ARTIST IN PROGRESS
Newsletter

Art History

    The last artist for this year is George Caleb Bingham, born in Virginia in 1811. As a young boy he moved with his family to what was then the new territory of Missouri. He grew up in a town along the banks of the Missouri River. His father died when he was 12 and he had to labored on the farm which he would escape from on the river. He began his career as a self-taught portraitist. Bingham always styled himself as a frontier person, although he lived in Washington, D.C. in the early 1840s and traveled in the northeastern United States during this time. His fame as an artist was spread in part by his association with the American Art Union which exhibited his pictures and distributed them in lotteries. His painting The Jolly Flatboatmen, which is similar to Boatmen on the Missouri, was made into a print by The American Art Union and sold throughout the United States. In Bingham's second career as a politician, he ran for the Missouri State Legislature several times and was elected to serve a term in 1848; he was appointed state treasurer from 1862 to 1865.

The Jolly Floatmen
“The Jolly Floatmen”
George Caleb Bingham
     Scott Joplin was one of the first African Americans to become famous and successful composer of popular music. He is known as the King of Ragtime. Scott Joplin was born around 1867 or 1868 in Texas. He was the second of six children. His father, Jiles, was a farm laborer and his mother, Florence, worked as a domestic. His family was a musical one: Jiles Joplin played the violin, and Florence played the banjo and sang. Around 1871 the family moved to Texarkana, Texas, where young Scott was given access to a piano in a house where his mother worked. He began to learn to play on his own, until his talent came to the attention of a German-American music teacher, Julius Weiss, who provided Scott with further training in classical music forms. By 1882, Scott's mother had purchased a piano for him to practice on at home. In the 1880s Scott lived for a time in Sedalia, Missouri, attending a Black high school. He went on to St. Louis, possibly to begin his career in music. John Stark, a Sedalia publisher and music store owner, published Joplin's most famous piece, the Map/e Leaf Rag, in 1899. The style of music he wrote was extremely popular, and was played in every bar and nightclub around the country, either by live pianists or on mechanical "player pianos" which played songs recorded on piano rolls.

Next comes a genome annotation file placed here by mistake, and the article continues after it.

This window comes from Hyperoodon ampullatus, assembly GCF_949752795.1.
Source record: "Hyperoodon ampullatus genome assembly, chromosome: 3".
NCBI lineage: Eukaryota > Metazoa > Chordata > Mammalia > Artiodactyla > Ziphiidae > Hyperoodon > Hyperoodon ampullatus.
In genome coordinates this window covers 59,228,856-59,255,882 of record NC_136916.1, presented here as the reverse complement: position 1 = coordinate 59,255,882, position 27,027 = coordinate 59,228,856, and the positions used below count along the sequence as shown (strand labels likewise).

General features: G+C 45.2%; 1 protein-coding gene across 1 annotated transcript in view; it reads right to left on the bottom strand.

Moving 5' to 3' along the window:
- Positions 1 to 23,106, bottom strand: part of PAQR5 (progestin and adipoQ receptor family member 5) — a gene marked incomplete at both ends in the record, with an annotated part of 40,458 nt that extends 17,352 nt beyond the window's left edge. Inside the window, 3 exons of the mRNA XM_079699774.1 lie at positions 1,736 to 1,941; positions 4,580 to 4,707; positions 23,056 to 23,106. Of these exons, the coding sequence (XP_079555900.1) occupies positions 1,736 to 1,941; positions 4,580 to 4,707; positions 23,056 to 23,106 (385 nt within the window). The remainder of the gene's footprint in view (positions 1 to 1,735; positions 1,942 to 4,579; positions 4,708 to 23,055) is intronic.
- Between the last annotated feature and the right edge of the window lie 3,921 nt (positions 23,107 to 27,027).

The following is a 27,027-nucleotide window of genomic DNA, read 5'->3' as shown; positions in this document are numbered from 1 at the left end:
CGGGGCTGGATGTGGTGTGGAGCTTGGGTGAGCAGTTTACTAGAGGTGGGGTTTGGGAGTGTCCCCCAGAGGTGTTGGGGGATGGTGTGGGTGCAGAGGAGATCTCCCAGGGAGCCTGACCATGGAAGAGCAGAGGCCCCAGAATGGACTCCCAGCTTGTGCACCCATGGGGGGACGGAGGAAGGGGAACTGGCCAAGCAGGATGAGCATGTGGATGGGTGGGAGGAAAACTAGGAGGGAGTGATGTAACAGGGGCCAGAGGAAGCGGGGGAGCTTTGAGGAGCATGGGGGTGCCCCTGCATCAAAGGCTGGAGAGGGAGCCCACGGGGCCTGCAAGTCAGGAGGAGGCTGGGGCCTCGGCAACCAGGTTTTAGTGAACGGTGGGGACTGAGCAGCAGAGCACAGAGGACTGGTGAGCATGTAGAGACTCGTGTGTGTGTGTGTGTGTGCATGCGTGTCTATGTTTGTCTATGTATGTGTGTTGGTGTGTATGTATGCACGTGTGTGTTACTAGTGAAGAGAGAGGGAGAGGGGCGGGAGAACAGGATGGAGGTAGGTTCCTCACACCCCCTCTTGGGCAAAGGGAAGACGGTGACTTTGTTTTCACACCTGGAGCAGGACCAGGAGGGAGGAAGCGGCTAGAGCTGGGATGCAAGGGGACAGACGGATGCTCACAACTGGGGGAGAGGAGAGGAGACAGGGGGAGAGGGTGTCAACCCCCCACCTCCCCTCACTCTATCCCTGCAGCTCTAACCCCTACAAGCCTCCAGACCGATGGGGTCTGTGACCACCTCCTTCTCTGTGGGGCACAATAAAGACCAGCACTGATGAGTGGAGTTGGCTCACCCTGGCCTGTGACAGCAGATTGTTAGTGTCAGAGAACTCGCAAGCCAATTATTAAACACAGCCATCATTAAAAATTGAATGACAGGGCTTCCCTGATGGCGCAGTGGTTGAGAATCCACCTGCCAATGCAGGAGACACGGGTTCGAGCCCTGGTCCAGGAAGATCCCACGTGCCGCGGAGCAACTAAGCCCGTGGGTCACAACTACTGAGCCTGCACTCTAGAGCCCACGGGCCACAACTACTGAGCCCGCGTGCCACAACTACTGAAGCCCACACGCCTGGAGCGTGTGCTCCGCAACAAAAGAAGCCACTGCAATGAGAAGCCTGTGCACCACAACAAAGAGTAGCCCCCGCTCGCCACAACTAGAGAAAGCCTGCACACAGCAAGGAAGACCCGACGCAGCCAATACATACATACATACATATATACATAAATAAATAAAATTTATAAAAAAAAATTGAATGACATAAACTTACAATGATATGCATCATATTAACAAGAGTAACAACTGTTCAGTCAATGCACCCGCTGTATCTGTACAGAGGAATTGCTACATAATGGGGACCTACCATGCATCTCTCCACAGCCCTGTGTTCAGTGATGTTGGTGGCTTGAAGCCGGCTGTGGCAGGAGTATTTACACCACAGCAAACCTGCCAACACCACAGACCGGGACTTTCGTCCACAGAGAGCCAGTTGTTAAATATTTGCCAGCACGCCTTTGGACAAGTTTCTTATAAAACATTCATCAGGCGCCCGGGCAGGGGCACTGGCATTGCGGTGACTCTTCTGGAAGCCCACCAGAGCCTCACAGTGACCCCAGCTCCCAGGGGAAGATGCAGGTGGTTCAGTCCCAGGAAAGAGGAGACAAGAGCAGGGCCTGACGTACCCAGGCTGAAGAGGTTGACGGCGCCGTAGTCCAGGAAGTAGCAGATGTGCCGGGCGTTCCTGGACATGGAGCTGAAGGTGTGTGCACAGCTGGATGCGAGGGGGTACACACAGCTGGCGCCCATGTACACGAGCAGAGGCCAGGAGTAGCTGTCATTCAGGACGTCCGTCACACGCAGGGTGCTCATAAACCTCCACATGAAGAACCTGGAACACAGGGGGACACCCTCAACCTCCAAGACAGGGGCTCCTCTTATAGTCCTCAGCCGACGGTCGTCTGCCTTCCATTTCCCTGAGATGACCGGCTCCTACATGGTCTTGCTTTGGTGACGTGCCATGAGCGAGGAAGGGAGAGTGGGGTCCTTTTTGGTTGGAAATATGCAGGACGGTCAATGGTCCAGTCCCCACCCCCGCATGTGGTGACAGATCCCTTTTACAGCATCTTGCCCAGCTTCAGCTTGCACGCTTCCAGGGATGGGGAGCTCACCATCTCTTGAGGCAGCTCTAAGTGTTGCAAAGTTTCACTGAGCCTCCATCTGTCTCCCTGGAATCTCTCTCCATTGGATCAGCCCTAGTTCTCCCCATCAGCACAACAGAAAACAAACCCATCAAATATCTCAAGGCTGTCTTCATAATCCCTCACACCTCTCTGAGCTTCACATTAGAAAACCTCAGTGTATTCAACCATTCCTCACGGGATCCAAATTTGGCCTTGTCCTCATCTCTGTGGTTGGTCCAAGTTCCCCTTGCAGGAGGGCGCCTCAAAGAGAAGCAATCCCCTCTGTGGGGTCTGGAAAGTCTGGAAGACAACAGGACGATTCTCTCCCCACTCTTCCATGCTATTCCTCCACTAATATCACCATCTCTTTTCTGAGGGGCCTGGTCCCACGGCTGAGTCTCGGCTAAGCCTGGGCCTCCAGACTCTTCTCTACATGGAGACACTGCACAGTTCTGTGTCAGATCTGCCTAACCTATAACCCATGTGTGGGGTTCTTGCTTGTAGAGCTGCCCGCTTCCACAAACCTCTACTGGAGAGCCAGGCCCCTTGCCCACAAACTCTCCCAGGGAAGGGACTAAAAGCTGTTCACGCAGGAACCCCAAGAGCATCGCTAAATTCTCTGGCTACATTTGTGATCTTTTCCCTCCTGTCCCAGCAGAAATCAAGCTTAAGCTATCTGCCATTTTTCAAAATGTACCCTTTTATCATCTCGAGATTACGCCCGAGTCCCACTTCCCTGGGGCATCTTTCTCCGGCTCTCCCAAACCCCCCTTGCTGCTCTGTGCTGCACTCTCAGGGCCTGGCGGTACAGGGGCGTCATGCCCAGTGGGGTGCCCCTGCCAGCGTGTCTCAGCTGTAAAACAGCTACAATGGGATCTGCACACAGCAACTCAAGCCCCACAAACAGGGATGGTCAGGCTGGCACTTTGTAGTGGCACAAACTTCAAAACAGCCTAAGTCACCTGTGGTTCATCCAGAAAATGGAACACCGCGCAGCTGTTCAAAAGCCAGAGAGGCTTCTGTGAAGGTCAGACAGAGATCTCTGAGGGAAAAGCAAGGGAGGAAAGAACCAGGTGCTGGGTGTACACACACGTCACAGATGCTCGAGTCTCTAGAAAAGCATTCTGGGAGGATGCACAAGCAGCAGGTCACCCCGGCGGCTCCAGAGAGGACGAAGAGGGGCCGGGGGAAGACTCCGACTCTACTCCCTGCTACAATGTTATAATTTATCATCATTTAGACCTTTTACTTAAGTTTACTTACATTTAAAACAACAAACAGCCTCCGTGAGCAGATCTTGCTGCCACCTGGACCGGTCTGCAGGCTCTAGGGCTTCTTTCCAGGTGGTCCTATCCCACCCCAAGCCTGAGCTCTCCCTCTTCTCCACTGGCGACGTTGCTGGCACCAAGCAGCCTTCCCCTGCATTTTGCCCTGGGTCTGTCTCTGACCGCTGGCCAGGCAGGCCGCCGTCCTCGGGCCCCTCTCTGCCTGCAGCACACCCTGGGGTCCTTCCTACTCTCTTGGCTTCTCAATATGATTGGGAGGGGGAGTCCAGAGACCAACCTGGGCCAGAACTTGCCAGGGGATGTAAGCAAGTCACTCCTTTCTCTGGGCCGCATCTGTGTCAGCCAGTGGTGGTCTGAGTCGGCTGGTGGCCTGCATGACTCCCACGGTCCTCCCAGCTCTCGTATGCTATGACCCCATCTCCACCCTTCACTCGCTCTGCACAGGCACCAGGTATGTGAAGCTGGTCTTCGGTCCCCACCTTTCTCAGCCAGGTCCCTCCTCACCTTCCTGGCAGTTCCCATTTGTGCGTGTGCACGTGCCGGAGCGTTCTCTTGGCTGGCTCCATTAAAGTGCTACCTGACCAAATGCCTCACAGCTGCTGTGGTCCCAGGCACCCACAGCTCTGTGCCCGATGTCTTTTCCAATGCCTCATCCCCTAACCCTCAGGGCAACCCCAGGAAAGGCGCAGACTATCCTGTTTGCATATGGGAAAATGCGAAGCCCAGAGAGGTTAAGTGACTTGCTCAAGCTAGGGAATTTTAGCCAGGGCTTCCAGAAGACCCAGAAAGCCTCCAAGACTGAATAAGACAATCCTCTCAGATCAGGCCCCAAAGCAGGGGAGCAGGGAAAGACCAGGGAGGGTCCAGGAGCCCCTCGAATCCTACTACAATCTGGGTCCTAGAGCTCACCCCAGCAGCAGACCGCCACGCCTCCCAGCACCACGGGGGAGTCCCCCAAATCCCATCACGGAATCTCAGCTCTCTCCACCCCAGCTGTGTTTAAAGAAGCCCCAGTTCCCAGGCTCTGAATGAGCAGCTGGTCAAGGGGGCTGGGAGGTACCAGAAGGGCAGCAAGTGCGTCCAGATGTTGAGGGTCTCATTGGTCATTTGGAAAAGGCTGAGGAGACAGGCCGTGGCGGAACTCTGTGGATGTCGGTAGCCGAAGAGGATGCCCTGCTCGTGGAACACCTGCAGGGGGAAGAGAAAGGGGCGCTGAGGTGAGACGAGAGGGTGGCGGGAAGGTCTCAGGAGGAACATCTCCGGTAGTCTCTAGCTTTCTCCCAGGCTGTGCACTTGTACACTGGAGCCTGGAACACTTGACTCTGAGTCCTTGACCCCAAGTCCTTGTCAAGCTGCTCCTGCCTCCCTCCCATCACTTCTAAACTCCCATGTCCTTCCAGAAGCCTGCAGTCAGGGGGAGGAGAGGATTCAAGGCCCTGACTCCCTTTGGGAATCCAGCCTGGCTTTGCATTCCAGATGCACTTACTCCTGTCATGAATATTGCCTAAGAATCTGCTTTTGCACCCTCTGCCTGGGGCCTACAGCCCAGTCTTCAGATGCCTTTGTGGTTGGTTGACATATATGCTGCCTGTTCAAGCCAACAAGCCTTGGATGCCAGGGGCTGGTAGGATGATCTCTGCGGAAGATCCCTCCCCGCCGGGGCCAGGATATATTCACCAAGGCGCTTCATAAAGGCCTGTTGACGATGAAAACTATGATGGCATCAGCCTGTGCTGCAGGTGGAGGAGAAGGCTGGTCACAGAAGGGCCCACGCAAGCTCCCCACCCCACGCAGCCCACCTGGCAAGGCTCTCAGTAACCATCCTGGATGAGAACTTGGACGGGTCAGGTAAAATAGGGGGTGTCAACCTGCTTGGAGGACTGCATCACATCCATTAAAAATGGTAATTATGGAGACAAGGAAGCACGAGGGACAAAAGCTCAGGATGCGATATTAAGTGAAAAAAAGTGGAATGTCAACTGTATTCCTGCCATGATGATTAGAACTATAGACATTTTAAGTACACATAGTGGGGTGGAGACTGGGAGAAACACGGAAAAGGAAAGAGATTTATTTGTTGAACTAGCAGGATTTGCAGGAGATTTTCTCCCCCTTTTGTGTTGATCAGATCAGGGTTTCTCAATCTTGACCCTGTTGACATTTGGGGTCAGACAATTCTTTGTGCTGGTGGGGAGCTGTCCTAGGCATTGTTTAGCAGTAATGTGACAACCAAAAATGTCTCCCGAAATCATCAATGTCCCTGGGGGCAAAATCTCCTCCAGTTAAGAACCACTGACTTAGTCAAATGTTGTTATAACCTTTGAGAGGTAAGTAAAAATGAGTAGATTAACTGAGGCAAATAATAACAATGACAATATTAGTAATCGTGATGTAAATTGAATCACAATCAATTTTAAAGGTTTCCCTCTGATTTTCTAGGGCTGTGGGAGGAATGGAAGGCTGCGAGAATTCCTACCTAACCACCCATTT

CLASSES

     The kindergarten - second grade finished their mixed media compositions about the circus, then used line and shape making a colorful Easter egg. We then did a study of enlargement using tempera, painting a tree that our shoe bird will sit in. Lastly we will complete the year with a watercolor painting learning the effects of distance.

    Some in the 3rd-5th grade finished their raindrop learning techniques of color pencils, while others continued on their mosaics. They are just finishing up their 3 dimensional line patterned fish unit. Next we will be working on an Indian motif using negative and positive space, line, and shape.

     Middle School students have been working on paper mache fruit and a fruit bowl learning 3 dimensional methods, painted motifs and textures. Now they have begun working on a one point perspective drawing by using block letters, horizon line and a vanishing point. They will then use the design principles they have learned throughout the year to decorate it.

     High school was and is still working on finishing the perspective drawing unit along with relief sculpture. Relief sculpture is working with an oil based clay using negative and positive space to create the image of their choice. Plaster is poured into the negative space making a positive. They will be painted using acrylics paint. Thank you for a wonderful year and blessing me to teach your precious children!

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